Stein Writes Summary

  • Last updated on November 11, 2022

Based on a student love affair, Q.E.D. is Gertrude Stein’s first and most overtly lesbian text and the first modern lesbian novel by any author. Q.E.D. also is one of the queerest novels of the early twentieth century, although it was not published until 1950.

Summary of Event

While attending Johns Hopkins Medical School, Gertrude Stein began a love affair with fellow student May Bookstaver. Stein was mystified by the tacit rules of May’s social circle of largely short-term “romantic friends” and was ultimately rejected by May in favor of her more experienced lover, Mable Haynes. In response, Stein spent much of the following year (1903) contemplating this failure and writing about it explicitly in the novella, Q.E.D. Despite the importance of this relationship and text for Stein’s personal and literary development, it was her “marriage” to Alice B. Toklas from 1908 until Stein’s death in 1946 that defined her as one of the foremothers of modern feminism and lesbianism as well as of literary modernism. [kw]Stein Writes Q.E.D. (1903) [kw]Writes Q.E.D., Stein (1903) [kw]Q.E.D., Stein Writes (1903) Q.E.D. (Stein)[QED] Literature;lesbian Publishing;and lesbian books[lesbian books] Things as They Are (Stein) [c]Literature;1903: Stein Writes Q.E.D.[0170] [c]Publications;1903: Stein Writes Q.E.D.[0170] Stein, Gertrude Toklas, Alice B. Bookstaver, May Haynes, Mable

Given the controversial nature of the novella, Stein claimed to have forgotten about it until 1932, when she asked a publisher for advice on the work. Given the continued atmosphere of sexual oppression, however, Q.E.D. did not appear in Stein’s lifetime. Toklas, as she did with so many other works by Stein, was finally successful in getting Q.E.D. into print; it was published in 1950 by Bayam Press under the title Things as They Are, although it bore its original title in subsequent editions.

Alice B. Toklas, left, and Gertrude Stein.

Q.E.D. is divided into three sections named for the three fictional representations of the members of the romantic triangle: book 1, Adele (Stein); book 2, Mabel Neathe (Mable); and book 3, Helen (May). While this predictable structure and the novella’s straightforward language make it Stein’s least experimental work and largely a holdover from narrative traditions of the nineteenth century, the text also reflects a faith in science primarily associated with twentieth century literary and cultural modernism.

The title itself suggests this modern turn. Standing for the Latin phrase quod erat demonstrandum (literally, “which was to be demonstrated” or “proved”), the abbreviation often occurs at the end of a mathematical or logical proof to signal its completion. Used for this novella, the title reflects Stein’s attempt here and in subsequent writing (notably in The Making of Americans, 1925—begun in the same year as Q.E.D.) to make a nearly scientific study of “bottom nature,” or the forces and rhythms that define personality and determine all human interaction.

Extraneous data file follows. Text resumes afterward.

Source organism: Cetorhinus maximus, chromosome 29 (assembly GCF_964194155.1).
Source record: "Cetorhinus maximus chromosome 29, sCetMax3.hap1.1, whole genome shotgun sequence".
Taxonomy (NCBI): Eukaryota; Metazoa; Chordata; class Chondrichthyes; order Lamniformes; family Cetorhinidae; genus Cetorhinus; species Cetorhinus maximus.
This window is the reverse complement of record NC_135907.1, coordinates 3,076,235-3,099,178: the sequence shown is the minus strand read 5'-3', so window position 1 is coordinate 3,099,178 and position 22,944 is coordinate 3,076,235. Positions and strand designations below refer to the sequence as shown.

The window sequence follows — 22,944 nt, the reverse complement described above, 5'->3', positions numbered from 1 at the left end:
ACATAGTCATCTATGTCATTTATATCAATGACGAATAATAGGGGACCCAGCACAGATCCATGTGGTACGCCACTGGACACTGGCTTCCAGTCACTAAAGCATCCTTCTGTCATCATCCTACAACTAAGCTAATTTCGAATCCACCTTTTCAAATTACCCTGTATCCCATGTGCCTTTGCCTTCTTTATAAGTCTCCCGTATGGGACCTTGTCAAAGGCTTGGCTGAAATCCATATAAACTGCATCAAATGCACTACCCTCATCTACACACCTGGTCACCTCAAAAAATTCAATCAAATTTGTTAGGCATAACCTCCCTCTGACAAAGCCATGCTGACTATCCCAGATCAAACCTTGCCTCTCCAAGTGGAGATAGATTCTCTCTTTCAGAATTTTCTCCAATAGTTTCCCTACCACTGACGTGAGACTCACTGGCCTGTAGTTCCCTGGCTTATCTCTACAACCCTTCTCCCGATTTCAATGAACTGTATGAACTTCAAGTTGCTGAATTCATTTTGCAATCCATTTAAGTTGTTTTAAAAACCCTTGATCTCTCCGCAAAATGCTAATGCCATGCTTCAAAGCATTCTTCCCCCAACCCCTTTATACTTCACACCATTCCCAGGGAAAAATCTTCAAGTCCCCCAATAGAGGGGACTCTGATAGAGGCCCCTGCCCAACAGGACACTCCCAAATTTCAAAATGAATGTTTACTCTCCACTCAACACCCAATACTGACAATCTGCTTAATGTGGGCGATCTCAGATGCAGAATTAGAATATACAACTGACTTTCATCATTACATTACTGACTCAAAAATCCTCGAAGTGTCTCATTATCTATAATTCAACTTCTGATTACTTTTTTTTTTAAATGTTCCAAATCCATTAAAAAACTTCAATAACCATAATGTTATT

Significance

The importance of this text’s composition must be measured both in terms of its role in Stein’s development as an icon of lesbian and gay culture and an innovator in modernism and in terms of its more direct and literal historical impact. In the first case, this novella was most obviously important for Stein as it figured in her developing sexuality. After the ill-fitting relationships she saw and experienced in May’s social circle of romantic friends, she and Toklas, like the butch and femme lesbians who followed them, created a very different kind of relationship in the relative openness and stability of their lesbian “marriage.”

The text is also prominent in Stein’s development as a writer, reappearing in or influencing many of the most important of Stein’s later works. For example, Stein rewrites the novella as the 1905 short story “Melanctha,” or “Each One as She May,” in the Three Lives trilogy (1909). Well known for its use of dialect and repetition in depicting the rhythm of its (apparently heterosexual) African American characters, this text marks the emergence of Stein’s more experimental modern voice. It also represents one instance of the kind of deployment of racial others for which both white GLBT culture and modernism have been criticized.